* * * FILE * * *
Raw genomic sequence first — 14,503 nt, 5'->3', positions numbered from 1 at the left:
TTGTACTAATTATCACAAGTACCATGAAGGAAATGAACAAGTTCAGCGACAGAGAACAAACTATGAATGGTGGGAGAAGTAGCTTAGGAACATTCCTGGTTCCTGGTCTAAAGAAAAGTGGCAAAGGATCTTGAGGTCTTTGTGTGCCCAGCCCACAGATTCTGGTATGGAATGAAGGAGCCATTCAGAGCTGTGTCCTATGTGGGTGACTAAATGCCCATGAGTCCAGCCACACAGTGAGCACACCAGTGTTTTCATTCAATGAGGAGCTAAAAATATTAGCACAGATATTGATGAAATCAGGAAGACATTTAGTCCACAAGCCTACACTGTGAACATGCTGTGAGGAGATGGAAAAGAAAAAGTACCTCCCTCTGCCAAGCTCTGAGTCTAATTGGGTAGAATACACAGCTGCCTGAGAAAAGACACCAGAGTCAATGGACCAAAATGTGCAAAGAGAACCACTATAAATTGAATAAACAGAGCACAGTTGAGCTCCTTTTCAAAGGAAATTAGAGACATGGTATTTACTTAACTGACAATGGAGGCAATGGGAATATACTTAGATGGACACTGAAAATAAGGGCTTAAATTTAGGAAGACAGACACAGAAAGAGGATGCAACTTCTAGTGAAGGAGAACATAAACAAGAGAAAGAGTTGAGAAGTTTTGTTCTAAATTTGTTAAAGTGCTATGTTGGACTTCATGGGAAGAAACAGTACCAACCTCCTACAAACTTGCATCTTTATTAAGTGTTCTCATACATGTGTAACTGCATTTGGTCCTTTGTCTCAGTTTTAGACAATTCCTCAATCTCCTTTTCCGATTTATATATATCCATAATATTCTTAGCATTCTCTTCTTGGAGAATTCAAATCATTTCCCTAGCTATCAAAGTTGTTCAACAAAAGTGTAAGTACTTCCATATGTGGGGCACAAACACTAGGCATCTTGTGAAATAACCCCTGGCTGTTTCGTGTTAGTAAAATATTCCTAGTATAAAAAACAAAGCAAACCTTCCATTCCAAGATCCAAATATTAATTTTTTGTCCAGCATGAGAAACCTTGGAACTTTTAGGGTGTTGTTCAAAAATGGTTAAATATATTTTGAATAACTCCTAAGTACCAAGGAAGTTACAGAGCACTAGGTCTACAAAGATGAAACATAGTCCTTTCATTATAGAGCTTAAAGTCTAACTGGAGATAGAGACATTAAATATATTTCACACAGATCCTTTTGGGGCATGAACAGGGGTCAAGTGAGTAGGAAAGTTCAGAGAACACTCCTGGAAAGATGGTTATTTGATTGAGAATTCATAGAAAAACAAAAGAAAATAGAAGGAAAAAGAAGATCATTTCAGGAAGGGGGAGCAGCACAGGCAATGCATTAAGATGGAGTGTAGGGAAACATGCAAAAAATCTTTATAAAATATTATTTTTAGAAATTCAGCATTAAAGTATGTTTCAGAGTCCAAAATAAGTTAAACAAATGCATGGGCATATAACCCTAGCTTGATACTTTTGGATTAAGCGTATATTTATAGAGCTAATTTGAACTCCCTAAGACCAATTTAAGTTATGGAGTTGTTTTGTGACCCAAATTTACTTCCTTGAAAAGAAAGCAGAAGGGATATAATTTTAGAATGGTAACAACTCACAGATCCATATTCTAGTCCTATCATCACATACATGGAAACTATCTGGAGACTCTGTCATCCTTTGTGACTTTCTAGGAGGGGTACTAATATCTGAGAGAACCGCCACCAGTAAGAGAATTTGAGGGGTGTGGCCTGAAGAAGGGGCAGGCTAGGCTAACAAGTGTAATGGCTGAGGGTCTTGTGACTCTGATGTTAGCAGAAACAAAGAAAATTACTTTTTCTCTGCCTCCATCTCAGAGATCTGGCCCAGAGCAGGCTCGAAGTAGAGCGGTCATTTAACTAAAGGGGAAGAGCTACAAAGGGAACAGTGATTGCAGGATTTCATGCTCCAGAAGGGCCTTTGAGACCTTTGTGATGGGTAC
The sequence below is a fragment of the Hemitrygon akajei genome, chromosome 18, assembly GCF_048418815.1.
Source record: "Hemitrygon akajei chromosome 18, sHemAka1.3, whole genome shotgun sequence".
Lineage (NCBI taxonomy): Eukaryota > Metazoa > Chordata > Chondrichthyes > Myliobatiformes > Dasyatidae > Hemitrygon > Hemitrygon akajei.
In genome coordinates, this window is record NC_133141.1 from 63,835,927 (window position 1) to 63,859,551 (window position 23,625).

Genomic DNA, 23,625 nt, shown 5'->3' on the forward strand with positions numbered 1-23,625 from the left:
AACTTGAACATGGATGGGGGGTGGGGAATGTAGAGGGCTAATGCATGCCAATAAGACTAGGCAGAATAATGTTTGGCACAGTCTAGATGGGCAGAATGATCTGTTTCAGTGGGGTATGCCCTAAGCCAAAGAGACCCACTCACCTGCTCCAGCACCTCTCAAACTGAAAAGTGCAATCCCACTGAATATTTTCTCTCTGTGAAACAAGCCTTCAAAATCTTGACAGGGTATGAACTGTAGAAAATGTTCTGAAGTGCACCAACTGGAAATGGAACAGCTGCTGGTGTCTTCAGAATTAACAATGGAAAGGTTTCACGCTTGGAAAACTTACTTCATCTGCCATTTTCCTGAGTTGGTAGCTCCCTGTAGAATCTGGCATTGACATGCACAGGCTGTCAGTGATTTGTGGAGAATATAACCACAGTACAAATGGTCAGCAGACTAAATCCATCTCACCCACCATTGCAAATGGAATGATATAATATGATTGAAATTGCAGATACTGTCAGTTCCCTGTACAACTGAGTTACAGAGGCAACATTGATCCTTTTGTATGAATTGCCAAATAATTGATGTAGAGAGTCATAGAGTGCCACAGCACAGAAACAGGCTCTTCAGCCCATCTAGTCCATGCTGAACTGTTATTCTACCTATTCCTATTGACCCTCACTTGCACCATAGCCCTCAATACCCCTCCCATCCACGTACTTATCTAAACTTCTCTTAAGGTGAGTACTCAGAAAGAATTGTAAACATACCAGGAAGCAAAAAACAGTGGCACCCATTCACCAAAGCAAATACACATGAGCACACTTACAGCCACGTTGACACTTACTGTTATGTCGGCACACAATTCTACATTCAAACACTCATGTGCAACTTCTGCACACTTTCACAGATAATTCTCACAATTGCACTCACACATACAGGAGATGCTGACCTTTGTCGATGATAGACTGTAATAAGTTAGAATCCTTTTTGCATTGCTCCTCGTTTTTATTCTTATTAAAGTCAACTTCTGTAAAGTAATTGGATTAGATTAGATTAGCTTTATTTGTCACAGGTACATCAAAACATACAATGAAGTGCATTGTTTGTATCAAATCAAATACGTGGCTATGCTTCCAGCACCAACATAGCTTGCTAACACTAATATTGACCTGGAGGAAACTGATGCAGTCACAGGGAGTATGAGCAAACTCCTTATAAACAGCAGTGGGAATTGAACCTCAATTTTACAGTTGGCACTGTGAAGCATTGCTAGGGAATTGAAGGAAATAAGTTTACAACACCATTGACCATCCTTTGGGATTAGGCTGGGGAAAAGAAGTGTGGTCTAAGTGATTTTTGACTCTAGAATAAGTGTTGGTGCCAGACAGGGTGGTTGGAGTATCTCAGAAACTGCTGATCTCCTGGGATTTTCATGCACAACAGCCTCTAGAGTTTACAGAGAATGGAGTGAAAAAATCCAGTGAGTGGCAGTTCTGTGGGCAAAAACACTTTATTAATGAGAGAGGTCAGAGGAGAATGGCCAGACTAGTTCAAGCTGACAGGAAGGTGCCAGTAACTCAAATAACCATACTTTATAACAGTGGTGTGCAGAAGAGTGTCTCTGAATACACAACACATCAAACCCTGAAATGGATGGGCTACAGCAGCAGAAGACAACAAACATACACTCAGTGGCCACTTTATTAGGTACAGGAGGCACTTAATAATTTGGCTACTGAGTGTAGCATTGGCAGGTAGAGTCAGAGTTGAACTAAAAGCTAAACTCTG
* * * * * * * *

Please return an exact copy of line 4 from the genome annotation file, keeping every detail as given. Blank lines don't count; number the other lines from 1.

Source record: "Hemitrygon akajei chromosome 18, sHemAka1.3, whole genome shotgun sequence".